We discovered a backpack partially buried in the sand while on one of our searches. Inside were several items that had been protected from the environment because there were wrapped in plastic bags: socks, a hat and a blanket. Brooks County Sheriffs Department Deputy Don White carefully laid the pair of new socks on a tree branch saying “These are really nice. I’m going to put them here so someone who needs them will see them.” He repeated this for the other items in the bag. Deputy White volunteers to do this once a month with the Texas National guard. In addition to his duties as a Brooks County Deputy Sheriff (which is also volunteer as the county cannot pay for a large department) and his work in security and traffic that pays the bills, Don walks the brush in Brooks county looking for people in distress, human remains and personal items that might tell the story of where to find someone who is reported missing.
These two volunteer countless hours to finding people in distress, preventing deaths and saving lives. The Beyond Borders team extends its gratitude to them for educating us on these issues and allowing us to assist them in their efforts. We have learned so much in our short time there and experienced things that will change us forever. One of the easiest way you can contribute to this crisis is to educate yourself on the truth regarding what is happening at the US-Mexico border and bring awareness to this crisis.
13, 66, 79, 160, 23. These are so much more than random numbers. We have worked tirelessly over the past week and today was no different. Our last full day in Falfurrias began bright and early for two reasons. First, we wanted to try and beat the triple digit Texas heat, but we were also so anxious to get started as we knew this would be our last chance to get as much done as we possibly could. The team was incredibly efficient with our line searches this morning and covered approximately 5 miles of the ranch with the assistance of Don, Eddie, and a third volunteer.
After a quick lunch break we serviced 34 water stations by splitting the route between two groups. Haley and myself traveled with Eddie and were lucky enough to come across a rancher who was so kind and supportive of the work conducted by the South Texas Human Rights Center (STHRC), and it really speaks to the character of the people of Falfurrias.
For the evening we headed to McAllen to meet up with Sister Pam who has assisted previous field seasons but whom I had never met (all the wonderful things I had heard about her are absolutely true). We visited the border wall before going to Palenque Grill for dinner and live mariachi music. It was the perfect way to end our evening.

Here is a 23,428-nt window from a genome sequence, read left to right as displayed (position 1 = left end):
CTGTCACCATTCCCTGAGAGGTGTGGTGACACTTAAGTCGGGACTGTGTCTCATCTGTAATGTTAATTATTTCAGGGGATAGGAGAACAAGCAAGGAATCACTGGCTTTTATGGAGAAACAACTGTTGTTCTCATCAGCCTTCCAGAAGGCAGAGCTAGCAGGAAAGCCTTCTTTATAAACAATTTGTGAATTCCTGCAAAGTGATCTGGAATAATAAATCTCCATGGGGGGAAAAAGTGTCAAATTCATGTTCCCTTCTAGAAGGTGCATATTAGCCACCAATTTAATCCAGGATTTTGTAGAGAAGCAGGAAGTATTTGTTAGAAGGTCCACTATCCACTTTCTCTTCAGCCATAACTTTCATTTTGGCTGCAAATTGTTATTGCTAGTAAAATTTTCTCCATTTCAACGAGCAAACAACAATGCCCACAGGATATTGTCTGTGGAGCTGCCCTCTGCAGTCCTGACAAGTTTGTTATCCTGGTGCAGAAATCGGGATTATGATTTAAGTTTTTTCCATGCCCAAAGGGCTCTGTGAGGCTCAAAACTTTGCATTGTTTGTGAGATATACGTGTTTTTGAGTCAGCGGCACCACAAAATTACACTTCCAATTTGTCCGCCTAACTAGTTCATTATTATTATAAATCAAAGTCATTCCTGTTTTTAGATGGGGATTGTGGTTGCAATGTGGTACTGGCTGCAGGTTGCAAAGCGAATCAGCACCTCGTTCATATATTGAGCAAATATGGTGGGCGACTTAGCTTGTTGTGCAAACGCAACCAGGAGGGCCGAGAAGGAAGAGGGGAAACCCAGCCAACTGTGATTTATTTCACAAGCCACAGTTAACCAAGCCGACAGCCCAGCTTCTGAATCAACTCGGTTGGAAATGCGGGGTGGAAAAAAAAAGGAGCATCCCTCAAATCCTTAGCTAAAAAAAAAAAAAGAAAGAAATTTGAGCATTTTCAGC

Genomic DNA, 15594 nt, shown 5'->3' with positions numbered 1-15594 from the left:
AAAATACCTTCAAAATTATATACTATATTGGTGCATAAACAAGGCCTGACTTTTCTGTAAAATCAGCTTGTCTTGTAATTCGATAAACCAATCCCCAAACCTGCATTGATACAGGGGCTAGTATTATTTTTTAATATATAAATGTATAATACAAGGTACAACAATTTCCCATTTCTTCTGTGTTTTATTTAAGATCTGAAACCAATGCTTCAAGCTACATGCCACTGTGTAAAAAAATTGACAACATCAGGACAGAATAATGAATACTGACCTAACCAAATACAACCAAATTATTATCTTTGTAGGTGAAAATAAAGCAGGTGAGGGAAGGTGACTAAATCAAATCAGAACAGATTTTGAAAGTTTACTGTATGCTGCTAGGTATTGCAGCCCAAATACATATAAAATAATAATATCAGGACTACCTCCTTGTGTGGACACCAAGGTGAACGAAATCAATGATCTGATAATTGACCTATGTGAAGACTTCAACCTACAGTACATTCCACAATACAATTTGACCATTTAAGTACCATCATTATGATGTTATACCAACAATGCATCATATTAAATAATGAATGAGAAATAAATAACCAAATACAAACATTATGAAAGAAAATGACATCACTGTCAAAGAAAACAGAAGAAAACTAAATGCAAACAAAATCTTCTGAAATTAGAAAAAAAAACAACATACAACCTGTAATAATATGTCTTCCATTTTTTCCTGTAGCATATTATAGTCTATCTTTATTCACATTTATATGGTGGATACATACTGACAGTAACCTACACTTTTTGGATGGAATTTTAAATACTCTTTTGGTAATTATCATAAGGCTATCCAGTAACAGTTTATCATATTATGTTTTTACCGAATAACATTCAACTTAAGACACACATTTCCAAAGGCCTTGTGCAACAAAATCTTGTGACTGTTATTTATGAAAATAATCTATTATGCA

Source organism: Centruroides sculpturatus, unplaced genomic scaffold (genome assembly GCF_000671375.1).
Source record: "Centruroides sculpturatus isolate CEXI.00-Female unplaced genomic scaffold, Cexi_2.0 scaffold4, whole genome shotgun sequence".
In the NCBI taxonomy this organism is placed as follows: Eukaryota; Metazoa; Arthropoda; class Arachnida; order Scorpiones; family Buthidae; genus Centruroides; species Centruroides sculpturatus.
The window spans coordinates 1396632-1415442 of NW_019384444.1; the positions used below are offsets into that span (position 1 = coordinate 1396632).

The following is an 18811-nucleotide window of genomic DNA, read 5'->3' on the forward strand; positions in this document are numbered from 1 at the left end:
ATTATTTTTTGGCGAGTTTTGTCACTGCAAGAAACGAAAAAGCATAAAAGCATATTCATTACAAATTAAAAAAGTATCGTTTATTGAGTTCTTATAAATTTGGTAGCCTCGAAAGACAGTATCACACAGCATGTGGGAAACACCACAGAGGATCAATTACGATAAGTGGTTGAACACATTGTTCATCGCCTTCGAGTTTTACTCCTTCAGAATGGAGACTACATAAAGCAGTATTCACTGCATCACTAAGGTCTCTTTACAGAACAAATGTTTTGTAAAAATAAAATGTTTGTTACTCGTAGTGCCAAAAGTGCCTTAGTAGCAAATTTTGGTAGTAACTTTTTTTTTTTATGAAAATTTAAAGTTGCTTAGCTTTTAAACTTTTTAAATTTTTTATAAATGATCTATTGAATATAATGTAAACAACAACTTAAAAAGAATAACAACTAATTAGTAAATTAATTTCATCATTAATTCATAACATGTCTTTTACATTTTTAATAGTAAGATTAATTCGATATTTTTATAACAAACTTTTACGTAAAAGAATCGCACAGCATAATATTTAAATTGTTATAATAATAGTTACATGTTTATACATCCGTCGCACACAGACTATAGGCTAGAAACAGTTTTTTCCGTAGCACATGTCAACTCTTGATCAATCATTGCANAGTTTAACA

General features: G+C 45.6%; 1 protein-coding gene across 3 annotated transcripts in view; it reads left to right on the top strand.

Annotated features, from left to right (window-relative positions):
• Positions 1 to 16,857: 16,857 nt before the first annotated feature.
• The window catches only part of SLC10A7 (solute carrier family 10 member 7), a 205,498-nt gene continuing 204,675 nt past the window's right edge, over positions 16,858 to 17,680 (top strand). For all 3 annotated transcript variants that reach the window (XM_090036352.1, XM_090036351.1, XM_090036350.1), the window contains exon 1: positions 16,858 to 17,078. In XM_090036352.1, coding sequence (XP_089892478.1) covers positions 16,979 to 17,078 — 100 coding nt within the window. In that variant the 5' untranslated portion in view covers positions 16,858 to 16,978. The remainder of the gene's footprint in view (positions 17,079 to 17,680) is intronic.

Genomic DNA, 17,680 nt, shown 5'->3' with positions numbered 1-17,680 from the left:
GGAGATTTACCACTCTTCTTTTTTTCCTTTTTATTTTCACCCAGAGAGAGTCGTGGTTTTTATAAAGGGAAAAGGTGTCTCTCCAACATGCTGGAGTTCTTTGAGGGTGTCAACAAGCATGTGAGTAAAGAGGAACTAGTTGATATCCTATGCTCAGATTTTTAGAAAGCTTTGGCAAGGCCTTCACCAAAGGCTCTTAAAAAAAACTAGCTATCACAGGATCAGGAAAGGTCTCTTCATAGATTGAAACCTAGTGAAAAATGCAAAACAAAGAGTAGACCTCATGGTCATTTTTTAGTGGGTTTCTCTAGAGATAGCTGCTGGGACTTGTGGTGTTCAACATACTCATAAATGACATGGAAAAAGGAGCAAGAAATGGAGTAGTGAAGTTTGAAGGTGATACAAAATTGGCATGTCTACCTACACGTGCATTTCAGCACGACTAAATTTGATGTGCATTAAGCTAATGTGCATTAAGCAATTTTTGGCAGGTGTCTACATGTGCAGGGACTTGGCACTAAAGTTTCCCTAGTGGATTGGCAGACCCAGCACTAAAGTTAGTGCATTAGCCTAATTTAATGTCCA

Our time in Texas has come to an end and I am so proud of all we were able to accomplish here. Our mission was to provide humanitarian aid to those who desperately need it, including both the living and the dead. Without the support of the ranch owners, the expertise of Deputy Don, the endless work Eddie performs on a daily basis, and encouragement from people like Sister Pam, our team would not have been successful. We are so humbled and extremely grateful to have such hardworking and generous people to work along side. There is so much work that still needs to be done. It can be overwhelming when we’re standing on an acre of land among thousands that still need to be searched, but with every inch of land covered, and with every water station built and filled we are making progress. 13, 66, 79, 160, 23: five numbers that mean so much. We installed 13 new water stations. We serviced 66 additional stations resulting in a total of 79 water stations that were filled with 160 gallons of water. We covered approximately 23 miles of rough terrain under the Texas sun by foot. For us these numbers represent lives saved by available drinking water, these are areas of land that have been narrowed down for future searches, recoveries and identifications that can bring families closure on missing loved ones. These numbers are proof that every small action can have a big impact. Thank you Texas, you have forever changed me and I hope to continue this humanitarian work in the future. Until next time!